Pac-10 executives will hold their annual meetings in San Francisco this weekend with a packed agenda that includes reports on television ratings, marketing initiatives, the NCAA's concussion-management plans and — yes — expansion.
Should the conference add two teams ... or six? Or should it maintain the current structure, in place since the late 1970s, of five natural rivalries?
While a vote on expansion is unlikely this weekend, expansion will dominate the meetings.
Here's a primer:
The league's annual revenue of approximately $100 million is less than half that of the Big Ten, which not only has negotiated a major television contract in recent years but also formed its own network.
Each Big Ten school receives $22 million annually in television and bowl revenue.
Each Pac-10 school receives $8 million to $10 million annually.
The central question is whether adding two schools — and two television markets — would increase the revenue enough to justify the expansion.
In other words: Would a one-twelfth split be greater than a one-tenth split? Commissioner Larry Scott has hired Creative Artists Agency — a global marketing and entertainment firm whose clients include the New York Yankees and FC Barcelona — to find the answer.
The Pac-10's contract with Fox Sports expires after the 2011-12 academic year, which means negotiations for a new deal — with FSN, ESPN or a third broadcast entity — will heat up next winter. The league must know its future structure by then in order to maximize its leverage at the bargaining table.
A decision will come before the end of the calendar year, Scott said.
Scott won't discuss specific schools, but the logical options are Colorado and Utah because of their proximity to the West Coast and size of their television markets (Denver is the 16th largest in the country, Salt Lake City the 31st largest). Both schools also offer broad-based athletic programs and are major research institutions.
Boise State, Nevada, UNLV, Fresno State and San Diego State are lacking in either academic clout or TV markets — or both.
"A lot of factors go into compatibility," Scott said. "There's a pretty high bar for the types of schools that are viable academically."
The Cougars are not under consideration, according to sources, for three reasons: The secular institutions in the Pac-10 are wary of aligning with a church-affiliated school; BYU isn't viewed as a good fit academically, because it isn't a major research institution; and for religious reasons, the Cougars don't play Sundays, which restricts scheduling options.
And it makes no sense for the Pac-10 to invite two schools (Utah and Brigham Young) from the same television market.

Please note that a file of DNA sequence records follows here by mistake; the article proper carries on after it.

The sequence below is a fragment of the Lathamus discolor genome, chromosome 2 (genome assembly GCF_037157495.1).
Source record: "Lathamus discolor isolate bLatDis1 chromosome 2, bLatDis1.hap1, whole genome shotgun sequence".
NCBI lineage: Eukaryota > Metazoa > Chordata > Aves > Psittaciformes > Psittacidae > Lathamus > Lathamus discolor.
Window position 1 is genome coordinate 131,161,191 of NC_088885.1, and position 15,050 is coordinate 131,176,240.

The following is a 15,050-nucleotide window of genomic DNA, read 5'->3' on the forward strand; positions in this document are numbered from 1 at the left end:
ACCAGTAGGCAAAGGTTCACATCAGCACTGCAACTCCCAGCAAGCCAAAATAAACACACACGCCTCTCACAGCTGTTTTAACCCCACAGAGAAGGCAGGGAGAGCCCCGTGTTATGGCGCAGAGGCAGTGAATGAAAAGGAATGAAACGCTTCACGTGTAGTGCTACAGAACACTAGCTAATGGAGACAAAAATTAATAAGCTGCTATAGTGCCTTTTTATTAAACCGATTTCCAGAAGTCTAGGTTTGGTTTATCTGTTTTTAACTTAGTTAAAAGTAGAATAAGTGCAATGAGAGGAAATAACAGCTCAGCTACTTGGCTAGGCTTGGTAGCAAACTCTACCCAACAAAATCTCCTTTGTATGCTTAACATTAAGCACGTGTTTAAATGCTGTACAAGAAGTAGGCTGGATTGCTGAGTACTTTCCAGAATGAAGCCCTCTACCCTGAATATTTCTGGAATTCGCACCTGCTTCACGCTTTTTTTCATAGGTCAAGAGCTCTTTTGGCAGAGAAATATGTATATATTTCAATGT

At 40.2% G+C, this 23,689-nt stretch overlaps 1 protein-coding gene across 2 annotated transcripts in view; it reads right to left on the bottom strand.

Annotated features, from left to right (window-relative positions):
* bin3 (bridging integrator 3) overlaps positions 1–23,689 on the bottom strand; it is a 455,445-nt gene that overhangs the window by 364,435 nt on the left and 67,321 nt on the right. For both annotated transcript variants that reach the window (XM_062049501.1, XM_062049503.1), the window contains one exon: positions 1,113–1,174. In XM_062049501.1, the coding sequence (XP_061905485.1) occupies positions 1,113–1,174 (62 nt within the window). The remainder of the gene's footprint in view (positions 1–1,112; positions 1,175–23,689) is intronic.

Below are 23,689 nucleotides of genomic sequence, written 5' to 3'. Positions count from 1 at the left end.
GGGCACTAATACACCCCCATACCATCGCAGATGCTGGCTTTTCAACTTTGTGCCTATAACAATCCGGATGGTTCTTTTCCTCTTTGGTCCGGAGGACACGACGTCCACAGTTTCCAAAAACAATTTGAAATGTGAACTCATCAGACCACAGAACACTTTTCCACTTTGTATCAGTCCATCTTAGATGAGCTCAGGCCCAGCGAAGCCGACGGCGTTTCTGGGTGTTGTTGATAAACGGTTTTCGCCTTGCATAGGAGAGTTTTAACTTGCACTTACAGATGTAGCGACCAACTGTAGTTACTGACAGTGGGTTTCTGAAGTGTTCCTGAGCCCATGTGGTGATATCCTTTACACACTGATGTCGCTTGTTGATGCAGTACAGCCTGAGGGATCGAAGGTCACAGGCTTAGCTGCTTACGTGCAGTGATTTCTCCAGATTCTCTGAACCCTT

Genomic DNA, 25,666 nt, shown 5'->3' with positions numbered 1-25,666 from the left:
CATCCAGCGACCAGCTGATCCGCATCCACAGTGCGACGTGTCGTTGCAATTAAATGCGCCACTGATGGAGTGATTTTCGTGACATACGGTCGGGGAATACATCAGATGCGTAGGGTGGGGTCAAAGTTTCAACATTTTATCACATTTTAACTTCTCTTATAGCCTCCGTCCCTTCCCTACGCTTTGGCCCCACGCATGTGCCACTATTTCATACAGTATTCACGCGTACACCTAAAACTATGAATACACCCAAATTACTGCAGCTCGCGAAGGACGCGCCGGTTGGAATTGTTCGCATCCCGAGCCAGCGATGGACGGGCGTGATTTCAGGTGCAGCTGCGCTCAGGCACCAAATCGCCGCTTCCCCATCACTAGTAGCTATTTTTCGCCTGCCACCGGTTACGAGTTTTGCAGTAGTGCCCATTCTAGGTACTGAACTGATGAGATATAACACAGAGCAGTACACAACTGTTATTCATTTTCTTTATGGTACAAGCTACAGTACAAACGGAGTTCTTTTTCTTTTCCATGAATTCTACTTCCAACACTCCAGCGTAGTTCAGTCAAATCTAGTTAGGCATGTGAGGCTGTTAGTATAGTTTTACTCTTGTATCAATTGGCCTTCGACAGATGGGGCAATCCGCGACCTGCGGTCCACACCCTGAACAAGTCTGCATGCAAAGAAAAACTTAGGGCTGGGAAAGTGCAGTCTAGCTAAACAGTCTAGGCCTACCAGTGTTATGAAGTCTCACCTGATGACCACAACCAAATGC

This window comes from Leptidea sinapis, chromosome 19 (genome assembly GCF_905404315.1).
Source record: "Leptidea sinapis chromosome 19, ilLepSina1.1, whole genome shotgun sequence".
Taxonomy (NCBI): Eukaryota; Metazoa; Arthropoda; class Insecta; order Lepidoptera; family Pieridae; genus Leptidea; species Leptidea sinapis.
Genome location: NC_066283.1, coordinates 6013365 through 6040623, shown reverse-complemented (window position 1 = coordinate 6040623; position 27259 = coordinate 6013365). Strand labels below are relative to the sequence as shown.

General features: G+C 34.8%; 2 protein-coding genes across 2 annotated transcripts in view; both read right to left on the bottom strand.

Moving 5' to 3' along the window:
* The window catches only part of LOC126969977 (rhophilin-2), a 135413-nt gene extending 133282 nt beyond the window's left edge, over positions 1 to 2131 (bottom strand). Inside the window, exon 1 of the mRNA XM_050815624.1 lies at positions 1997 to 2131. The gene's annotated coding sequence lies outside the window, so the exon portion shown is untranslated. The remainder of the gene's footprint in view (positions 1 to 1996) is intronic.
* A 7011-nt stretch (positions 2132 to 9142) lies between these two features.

"They are not expecting, in any way, to end up in the Pac-10," said a source close to BYU officials.
The Pac-10 would love to have Texas, which generates more revenue ($130 million annually) than any other athletic department in the nation.
But at this point, Texas has no reason to leave the Big 12, where the revenue-distribution model is largely based on football success and TV appearances — criteria that favor the Longhorns. (In the Pac-10, the revenue is split equally among the 10 schools.)
If the Big Ten adds either one or three teams — none of them named Notre Dame — then the existing conference landscape probably will remain intact, sources said.
But if the Big Ten adds Notre Dame or expands to a 16-team league, it could set off a chain reaction that devastates the current structure.
The 12-team Southeastern Conference might feel compelled to add four schools, shattering the Atlantic Coast Conference and potentially forcing Texas to leave the Big 12.
At that point, the Longhorns could jump to the SEC, where the revenue is greatest, or the Pac-10, where the academic mission is loftier.
Yet another option would be for Texas to cut its own television deal along the lines of what Notre Dame has with NBC.
Scott has said repeatedly that he believes the Pac-10, home to four of the top 13 television markets in the nation, is undervalued.
Whether or not the league expands, he plans to increase the league's presence on television — perhaps in partnership with the Big 12. (Between Texas and USC, the leagues have two of the most valuable commodities in college football.)
Another option is a conference football championship game. NCAA rules require conferences to have 12 members in order to host a title game, which would generate at least $10 million annually.
But the Pac-10 could request the NCAA amend the requirement. Sources believe the NCAA would comply, especially if helps prevent the current landscape from blowing up.